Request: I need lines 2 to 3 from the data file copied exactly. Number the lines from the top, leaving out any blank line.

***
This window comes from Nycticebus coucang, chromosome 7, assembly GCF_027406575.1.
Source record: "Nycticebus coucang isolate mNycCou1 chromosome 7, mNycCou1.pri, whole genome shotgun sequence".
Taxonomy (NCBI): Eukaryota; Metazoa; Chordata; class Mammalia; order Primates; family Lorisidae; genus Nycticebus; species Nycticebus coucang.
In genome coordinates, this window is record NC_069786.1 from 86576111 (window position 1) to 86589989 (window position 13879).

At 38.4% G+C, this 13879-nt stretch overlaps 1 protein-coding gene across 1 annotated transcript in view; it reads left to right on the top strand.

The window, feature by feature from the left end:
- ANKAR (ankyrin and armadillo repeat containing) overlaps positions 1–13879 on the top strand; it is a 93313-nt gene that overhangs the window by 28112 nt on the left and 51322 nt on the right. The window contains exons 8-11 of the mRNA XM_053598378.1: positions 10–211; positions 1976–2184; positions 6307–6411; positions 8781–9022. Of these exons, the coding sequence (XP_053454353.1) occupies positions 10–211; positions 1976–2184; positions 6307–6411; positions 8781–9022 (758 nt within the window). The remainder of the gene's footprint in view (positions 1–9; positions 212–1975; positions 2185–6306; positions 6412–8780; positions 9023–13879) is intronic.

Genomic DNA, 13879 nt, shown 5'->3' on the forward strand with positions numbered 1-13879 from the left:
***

Source record: "Nycticebus coucang isolate mNycCou1 chromosome 7, mNycCou1.pri, whole genome shotgun sequence".
Taxonomy (NCBI): Eukaryota; Metazoa; Chordata; class Mammalia; order Primates; family Lorisidae; genus Nycticebus; species Nycticebus coucang.